Saturday, October 17, 2009

In Praise of Amy Tan and San Francisco's Literary Life

Published: October 17, 2009

SAN FRANCISCO — The event to honor the novelist Amy Tan at the Herbst Theater here on Wednesday night was supposed to be in the spirit of a roast. But the organizers couldn’t quite call it that — “a braising,” they suggested instead — and the speakers had a hard time saying anything terribly mean, even in jest. The running joke concerned Ms. Tan’s ordinarily placid demeanor, which was attributed to her husband’s sexual prowess.

Maybe the occasion could have been spiced up by a little of Don Rickles at the Friars Club, but this is San Francisco literary life in a nutshell — not the sex part, necessarily, but a willingness to honor and an unwillingness to undermine. You could probably find mean-spirited, competitive writers here, the kind who make literature a blood sport and the literary life a conniving enterprise and a purely mercenary pursuit. But not without a serious hunt, and certainly not this past week, as the city’s writers — and, notably, its readers — celebrated the 10th anniversary of the book lovers’ festival known as Litquake with dozens of readings, panel discussions and other events (including the braising of Ms. Tan). It all culminated in Saturday’s edition of Lit Crawl, the annually overcrowded word-and-drink fest in city bars.

It was, over all, a pep rally, an emblem really of the school spirit that San Francisco literary life has established in the last decade or so. And though the city has a venerable history in letters, the community of writers has never been as, well, communitylike as it is today. Like the thriving theater culture in Chicago, which coalesced around a few key companies and created an important center for the art form without becoming a rival to New York City as a center for theater commerce, so San Francisco’s writers have come to recognize and trumpet the idea that this city prizes their craft, its solitary difficulty and what can emerge from it, even though there isn’t much of a publishing industry here.

A few recent landmarks: Fifteen years ago Po Bronson, Ethan Watters and Ethan Canin founded the San Francisco Writers’ Grotto, a collective that now provides work space for 33 fiction and nonfiction writers who not only support one another but give well-attended writing classes and readings all over the city.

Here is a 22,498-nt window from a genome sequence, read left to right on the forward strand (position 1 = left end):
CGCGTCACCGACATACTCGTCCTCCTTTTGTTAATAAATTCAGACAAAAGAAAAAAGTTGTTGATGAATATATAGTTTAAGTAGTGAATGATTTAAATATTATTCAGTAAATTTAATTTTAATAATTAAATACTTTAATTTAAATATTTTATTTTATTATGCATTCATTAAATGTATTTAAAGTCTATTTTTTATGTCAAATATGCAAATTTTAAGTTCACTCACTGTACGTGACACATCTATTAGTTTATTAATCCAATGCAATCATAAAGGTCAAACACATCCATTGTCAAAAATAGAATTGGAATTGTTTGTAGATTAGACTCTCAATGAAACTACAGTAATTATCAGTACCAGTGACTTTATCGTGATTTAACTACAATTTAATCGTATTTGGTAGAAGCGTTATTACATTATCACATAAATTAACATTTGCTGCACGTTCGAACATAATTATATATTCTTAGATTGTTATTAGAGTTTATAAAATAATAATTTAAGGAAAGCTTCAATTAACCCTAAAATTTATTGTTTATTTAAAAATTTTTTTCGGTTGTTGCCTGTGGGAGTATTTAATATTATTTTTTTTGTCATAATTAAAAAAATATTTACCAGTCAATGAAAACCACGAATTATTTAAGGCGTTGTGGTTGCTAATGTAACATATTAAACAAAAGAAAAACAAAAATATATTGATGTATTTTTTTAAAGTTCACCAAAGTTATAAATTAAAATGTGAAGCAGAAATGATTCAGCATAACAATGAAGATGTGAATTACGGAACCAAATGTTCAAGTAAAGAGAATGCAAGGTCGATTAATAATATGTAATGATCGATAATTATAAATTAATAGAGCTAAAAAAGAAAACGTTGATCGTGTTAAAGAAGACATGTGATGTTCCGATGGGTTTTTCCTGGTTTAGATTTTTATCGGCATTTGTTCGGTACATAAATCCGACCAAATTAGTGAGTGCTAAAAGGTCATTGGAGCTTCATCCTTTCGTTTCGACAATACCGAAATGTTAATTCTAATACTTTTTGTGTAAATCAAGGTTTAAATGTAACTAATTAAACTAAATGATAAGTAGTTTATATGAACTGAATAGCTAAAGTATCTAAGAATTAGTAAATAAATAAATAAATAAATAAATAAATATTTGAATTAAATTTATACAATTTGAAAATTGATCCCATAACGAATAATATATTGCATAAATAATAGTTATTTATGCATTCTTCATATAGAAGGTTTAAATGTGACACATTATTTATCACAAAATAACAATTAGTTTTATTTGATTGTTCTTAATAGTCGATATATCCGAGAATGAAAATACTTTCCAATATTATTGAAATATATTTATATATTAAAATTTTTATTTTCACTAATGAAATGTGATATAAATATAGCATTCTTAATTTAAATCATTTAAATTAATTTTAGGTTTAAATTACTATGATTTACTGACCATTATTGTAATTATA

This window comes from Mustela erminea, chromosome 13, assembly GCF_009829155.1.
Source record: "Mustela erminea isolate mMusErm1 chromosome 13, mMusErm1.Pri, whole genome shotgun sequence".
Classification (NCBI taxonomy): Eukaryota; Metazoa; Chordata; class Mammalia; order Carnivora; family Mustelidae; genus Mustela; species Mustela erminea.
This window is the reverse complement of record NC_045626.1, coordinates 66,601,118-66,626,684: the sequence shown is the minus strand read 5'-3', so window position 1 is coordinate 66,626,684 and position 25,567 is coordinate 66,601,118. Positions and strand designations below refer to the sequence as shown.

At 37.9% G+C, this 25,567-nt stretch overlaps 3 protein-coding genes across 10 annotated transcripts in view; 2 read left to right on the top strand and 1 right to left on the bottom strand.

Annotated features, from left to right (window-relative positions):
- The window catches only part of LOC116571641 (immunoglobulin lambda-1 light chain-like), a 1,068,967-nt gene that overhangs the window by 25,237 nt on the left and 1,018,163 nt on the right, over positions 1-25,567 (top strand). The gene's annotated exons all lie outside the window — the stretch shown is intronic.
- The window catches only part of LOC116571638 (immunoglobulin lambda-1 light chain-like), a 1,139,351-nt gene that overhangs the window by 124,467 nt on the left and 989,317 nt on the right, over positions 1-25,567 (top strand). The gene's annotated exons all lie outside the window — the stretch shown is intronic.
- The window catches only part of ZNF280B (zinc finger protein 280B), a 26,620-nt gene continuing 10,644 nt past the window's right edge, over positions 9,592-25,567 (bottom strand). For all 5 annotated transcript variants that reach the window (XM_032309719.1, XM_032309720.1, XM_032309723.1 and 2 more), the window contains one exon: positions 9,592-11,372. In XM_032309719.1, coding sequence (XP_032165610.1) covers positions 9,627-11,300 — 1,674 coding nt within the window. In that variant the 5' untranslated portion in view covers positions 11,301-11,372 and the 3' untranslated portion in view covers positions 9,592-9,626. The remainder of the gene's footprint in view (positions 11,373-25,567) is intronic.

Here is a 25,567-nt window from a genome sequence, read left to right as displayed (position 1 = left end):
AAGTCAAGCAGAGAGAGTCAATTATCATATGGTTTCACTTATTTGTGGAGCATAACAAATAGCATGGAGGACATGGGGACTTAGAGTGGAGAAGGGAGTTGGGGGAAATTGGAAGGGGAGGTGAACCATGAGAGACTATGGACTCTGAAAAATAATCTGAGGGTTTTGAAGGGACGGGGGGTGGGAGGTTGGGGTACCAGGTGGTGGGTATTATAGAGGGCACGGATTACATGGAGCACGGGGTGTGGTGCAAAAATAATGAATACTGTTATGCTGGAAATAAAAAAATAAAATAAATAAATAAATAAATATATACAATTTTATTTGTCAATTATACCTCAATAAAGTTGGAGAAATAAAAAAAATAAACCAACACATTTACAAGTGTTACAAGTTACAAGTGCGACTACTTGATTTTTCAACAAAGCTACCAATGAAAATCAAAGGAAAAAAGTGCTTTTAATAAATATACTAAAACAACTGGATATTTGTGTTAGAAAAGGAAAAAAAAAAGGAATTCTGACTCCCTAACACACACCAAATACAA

Eleven years ago Dave Eggers founded McSweeney’s Quarterly Concern, a literary journal that has grown into what is perhaps the city’s signature publishing house, producing books and a monthly magazine, The Believer. And in 2002 Porchlight, a series of storytelling evenings based on the model of the Moth in New York City, took root and became a staple of the literary scene.

Further, the writerly population of the Bay Area is continuously replenished by the Stanford University creative writing program, whose annual Wallace Stegner Fellowships provide health insurance, tuition and a living stipend of $26,000 per year for two years to 10 emerging writers. And all of this is actively supported by the city’s fine bookstores, where hundreds of readings, classes and other events are offered every year and where readers return the enthusiasm. Remarkably, more than half of the city’s book sales are recorded by independent stores. The national figure is around 10 percent.

“It’s not like New York, where you have a lot of publishers, editors and agents around,” said Stephen Elliott, the author of the memoir “The Adderall Diaries.” “You go to a writer event there, and that’s who you see. Here you go, and it’s all writers.”

This, perhaps more than anything, contributes to the collective attitude that the tide raises all boats, and indeed, as a couple of hundred writers honored Ms. Tan on Wednesday, there seemed enough honor to go around.

The daughter of Chinese immigrants, Ms. Tan, 57, is of course the author of five novels, including “The Joy Luck Club” and “The Bonesetter’s Daughter,” that reveal her as a surgeon of mother-daughter relations. A former business writer, she’s also a faux dominatrix, playing that role as a backup singer in the Rock Bottom Remainders, an all-writer band that includes Stephen King, Dave Barry and Scott Turow, whose occasional gigs raise money for literacy programs.

She was teased for all these things, gently, probably too gently, by the writers Ben Fong-Torres, who has known Ms. Tan since her business writing days and was the evening’s master of ceremonies — “I’ve known Amy since before she became Chinese again” — Armistead Maupin, Rabih Alameddine and others.

And the writer Andrew Sean Greer gave her credit for his first homosexual experience, which he said occurred in college after a dorm-room study partner pulled out “The Joy Luck Club.” He then stripped off his coat and shirt to reveal a silver-sequined vest and, accompanied by an onstage band, sang an original composition: “Amy Tan,” he snarled musically, “made me a gay man!”